Start your day with The Independent, sign up for daily news emails
Have you tried new the Independent Digital Edition apps?
ebooks
ebooksAn introduction to the ground rules of British democracy
Latest stories from i100
Have you tried new the Independent Digital Edition apps?
Independent Dating
and  

By clicking 'Search' you
are agreeing to our
Terms of Use.

iJobs Job Widget
iJobs Media

Recruitment Genius: B2B Media Sales Professional - Work From Home

£20000 - £50000 per annum: Recruitment Genius: Enjoying rapid growth we contin...

Recruitment Genius: B2B Media Sales Professional - Work From Home

£20000 - £50000 per annum: Recruitment Genius: Enjoying rapid growth we contin...

Recruitment Genius: B2B Media Sales Professional - Work From Home

£20000 - £50000 per annum: Recruitment Genius: Enjoying rapid growth we contin...

Recruitment Genius: B2B Media Sales Professional - Work From Home

£20000 - £50000 per annum: Recruitment Genius: Enjoying rapid growth we contin...

Day In a Page

Greece debt crisis: What happened to democracy when it’s a case of 'Vote Yes or else'?

'The economic collapse has happened. What is at risk now is democracy...'

If it doesn’t work in Europe, how is it supposed to work in India or the Middle East, asks Robert Fisk
The science of swearing: What lies behind the use of four-letter words?

The science of swearing

What lies behind the use of four-letter words?
The Real Stories of Migrant Britain: Clive fled from Zimbabwe - now it won't have him back

The Real Stories of Migrant Britain

Clive fled from Zimbabwe - now it won’t have him back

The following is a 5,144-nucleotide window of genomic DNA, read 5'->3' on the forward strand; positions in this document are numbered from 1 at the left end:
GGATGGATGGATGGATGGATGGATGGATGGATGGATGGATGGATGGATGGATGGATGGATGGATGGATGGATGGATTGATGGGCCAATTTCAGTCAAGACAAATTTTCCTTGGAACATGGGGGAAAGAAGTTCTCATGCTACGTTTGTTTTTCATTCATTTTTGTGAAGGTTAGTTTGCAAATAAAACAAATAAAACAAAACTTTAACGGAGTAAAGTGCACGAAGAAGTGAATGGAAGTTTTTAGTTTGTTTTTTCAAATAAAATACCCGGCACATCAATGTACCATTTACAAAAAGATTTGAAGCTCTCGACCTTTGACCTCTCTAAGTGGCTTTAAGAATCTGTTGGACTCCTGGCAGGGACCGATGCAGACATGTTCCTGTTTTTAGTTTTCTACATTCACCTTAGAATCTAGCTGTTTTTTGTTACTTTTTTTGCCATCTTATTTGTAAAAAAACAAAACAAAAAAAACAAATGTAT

Africa on the menu: Three foodie friends want to popularise dishes from the continent

Africa on the menu

Three foodie friends want to popularise dishes from the hot new continent
Donna Karan is stepping down after 30 years - so who will fill the DKNY creator's boots?

Who will fill Donna Karan's boots?

The designer is stepping down as Chief Designer of DKNY after 30 years. Alexander Fury looks back at the career of 'America's Chanel'
10 best statement lightbulbs

10 best statement lightbulbs

Dare to bare with some out-of-the-ordinary illumination
Wimbledon 2015: Heather Watson - 'I had Serena's poster on my wall – now I'm playing her'

Heather Watson: 'I had Serena's poster on my wall – now I'm playing her'

Briton pumped up for dream meeting with world No 1
Wimbledon 2015: Nick Bollettieri - It's time for big John Isner to produce the goods to go with his thumping serve

Nick Bollettieri's Wimbledon Files

It's time for big John Isner to produce the goods to go with his thumping serve
Dustin Brown: Who is the tennis player who knocked Rafael Nadal out of Wimbeldon 2015?

Dustin Brown

Who is the German player that knocked Nadal out of Wimbeldon 2015?
Ashes 2015: Damien Martyn - 'England are fired up again, just like in 2005...'

Damien Martyn: 'England are fired up again, just like in 2005...'

Australian veteran of that Ashes series, believes the hosts' may become unstoppable if they win the first Test
Tour de France 2015: Twins Simon and Adam Yates have a mountain to climb during Tour of duty

Twins have a mountain to climb during Tour of duty

Yates brothers will target the steepest sections in bid to win a stage in France
John Palmer: 'Goldfinger' of British crime was murdered, say police

Murder of the Brink’s-MAT mastermind

'Goldfinger' of British crime's life ended in a blaze of bullets, say police
Forget little green men - aliens will look like humans, says Cambridge University evolution expert

Forget little green men

Leading evolutionary biologist says aliens will look like humans
The Real Stories of Migrant Britain: An Algerian scientist adjusts to life working in a kebab shop

The Real Stories of Migrant Britain

An Algerian scientist struggles to adjust to her new life working in a Scottish kebab shop
Bodyworlds museum: Dr Gunther von Hagens has battled legal threats, Parkinson's disease, and the threat of bankruptcy

Dying dream of Doctor Death

Dr Gunther von Hagens has battled legal threats, Parkinson's disease, and the threat of bankruptcy